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Security requirements and capabilities have changed dramatically over the past fifty years. Personal identification and detection of illegal substances including explosives have come to the forefront. With the proliferation of computers the security of information has also become a major concern. Substantial advances have been made over the last three decades in entry control, counter-terrorism, cryptology and airport protection. The utilization of technology has become an irreversible trend. Electronic devices and systems are capable of automatically and tirelessly monitoring and reporting breaches of security. For example, airport security began with physical protection of the facility with fences and area surveillance. The most recent concern is detecting explosives in both checked and early-on baggage, Other techniques relate to monitoring passengers for weapons as they transit the terminal building, especially crowds gathered at the metal detectors and X-ray machines. The application of electronics has produced reliability improvements and cost savings in systems that protect against unauthorized entry and numerous other threats. PCs have become the heart of security command and control systems. Most PC platforms rely on the proven software stability of Windows NT and present data in human-friendly, graphic format. It is expected that in the near future security monitoring will be consolidated in a central location, possibly to be integrated with other command and control functions.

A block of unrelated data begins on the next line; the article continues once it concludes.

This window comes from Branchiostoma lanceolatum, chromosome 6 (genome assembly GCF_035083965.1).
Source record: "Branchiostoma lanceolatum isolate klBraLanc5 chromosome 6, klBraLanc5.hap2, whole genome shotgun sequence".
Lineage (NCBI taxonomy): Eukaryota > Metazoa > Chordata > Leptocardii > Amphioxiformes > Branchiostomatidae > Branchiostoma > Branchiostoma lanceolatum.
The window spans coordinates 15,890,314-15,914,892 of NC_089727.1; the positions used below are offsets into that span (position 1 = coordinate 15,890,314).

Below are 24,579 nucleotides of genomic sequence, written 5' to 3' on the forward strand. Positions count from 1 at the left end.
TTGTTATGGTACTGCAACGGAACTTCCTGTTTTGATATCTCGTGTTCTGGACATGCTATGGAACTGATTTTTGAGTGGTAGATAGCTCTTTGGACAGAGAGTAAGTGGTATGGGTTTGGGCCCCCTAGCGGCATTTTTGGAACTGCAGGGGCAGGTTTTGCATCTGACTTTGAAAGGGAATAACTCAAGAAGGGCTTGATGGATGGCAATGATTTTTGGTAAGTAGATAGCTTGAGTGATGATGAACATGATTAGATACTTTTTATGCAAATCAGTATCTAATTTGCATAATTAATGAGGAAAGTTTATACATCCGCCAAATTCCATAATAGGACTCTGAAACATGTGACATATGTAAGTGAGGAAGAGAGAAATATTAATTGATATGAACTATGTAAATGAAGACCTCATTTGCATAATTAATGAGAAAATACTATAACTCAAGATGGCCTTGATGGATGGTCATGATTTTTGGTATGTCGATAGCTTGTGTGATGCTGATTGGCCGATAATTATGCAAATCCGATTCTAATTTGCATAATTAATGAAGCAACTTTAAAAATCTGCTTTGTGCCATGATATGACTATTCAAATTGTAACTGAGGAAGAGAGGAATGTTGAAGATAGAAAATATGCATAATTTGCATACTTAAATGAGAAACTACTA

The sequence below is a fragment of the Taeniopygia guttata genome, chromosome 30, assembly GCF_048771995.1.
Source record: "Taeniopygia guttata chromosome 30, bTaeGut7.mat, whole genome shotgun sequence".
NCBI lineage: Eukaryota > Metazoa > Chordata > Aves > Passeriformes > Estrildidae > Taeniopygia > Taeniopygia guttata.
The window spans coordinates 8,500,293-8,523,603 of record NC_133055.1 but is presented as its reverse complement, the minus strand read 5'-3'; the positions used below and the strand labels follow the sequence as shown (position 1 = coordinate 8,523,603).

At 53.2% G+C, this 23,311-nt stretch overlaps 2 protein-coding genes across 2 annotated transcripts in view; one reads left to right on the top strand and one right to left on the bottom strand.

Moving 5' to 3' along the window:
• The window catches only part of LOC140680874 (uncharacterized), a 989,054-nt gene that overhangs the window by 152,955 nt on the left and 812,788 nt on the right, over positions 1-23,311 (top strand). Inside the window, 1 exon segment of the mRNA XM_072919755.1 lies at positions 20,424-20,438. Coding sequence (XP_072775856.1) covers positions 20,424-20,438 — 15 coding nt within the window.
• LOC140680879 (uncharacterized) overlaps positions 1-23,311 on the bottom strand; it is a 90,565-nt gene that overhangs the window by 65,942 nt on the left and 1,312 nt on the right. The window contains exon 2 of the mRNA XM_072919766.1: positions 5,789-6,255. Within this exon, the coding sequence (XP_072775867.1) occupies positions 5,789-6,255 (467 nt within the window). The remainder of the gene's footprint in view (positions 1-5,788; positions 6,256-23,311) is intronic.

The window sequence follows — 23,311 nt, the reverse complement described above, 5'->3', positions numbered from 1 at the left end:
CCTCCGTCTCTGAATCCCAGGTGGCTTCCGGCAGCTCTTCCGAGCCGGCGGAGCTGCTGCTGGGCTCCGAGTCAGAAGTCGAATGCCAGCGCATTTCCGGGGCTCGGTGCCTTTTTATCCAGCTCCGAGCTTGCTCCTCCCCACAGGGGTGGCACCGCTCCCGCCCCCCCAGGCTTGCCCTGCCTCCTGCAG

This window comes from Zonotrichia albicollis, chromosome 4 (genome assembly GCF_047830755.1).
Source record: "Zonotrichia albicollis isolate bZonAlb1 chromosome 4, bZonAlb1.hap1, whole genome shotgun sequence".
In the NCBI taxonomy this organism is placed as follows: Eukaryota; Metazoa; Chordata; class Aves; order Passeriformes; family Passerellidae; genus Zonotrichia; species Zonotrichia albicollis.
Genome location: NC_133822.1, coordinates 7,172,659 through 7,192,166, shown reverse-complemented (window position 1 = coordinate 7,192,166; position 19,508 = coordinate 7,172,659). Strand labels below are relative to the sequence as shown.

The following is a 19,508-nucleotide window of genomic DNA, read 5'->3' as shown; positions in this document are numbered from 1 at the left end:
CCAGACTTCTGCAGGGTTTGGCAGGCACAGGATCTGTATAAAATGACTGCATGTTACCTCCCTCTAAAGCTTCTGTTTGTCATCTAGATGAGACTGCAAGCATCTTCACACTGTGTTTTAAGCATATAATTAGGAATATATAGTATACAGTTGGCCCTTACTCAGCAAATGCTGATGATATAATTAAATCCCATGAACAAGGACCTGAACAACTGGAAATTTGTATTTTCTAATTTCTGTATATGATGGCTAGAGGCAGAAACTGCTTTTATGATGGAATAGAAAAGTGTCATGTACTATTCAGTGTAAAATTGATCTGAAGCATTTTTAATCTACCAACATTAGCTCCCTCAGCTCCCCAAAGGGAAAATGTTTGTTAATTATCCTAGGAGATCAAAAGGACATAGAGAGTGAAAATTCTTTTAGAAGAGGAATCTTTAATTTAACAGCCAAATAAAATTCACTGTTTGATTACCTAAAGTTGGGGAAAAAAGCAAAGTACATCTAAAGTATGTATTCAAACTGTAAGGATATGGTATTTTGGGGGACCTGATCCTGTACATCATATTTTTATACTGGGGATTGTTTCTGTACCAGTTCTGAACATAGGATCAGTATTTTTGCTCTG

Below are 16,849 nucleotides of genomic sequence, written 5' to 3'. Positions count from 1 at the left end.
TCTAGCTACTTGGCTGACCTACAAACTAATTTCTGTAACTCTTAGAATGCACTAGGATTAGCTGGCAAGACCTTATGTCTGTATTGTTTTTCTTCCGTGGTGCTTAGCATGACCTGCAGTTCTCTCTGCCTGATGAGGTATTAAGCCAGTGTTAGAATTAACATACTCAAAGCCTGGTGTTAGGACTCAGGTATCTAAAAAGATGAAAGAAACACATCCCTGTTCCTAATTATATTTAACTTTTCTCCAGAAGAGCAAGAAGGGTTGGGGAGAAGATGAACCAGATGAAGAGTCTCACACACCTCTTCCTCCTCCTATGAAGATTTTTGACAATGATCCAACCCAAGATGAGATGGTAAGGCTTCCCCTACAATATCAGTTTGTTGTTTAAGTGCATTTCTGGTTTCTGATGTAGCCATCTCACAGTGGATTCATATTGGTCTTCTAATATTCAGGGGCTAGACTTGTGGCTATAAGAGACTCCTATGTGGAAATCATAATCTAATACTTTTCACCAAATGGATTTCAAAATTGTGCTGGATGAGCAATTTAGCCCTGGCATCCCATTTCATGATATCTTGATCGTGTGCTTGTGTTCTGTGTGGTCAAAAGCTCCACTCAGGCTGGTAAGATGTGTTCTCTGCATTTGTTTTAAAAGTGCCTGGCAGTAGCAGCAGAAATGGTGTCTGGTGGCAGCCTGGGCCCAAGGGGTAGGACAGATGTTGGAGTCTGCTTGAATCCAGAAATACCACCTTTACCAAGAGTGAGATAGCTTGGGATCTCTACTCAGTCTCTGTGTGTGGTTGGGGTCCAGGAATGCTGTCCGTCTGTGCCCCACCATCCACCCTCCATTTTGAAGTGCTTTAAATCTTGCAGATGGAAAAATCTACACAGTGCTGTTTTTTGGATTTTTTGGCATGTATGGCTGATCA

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IEEE Aerospace and Electronic Systems Magazine  (Volume:15 ,  Issue: 10 )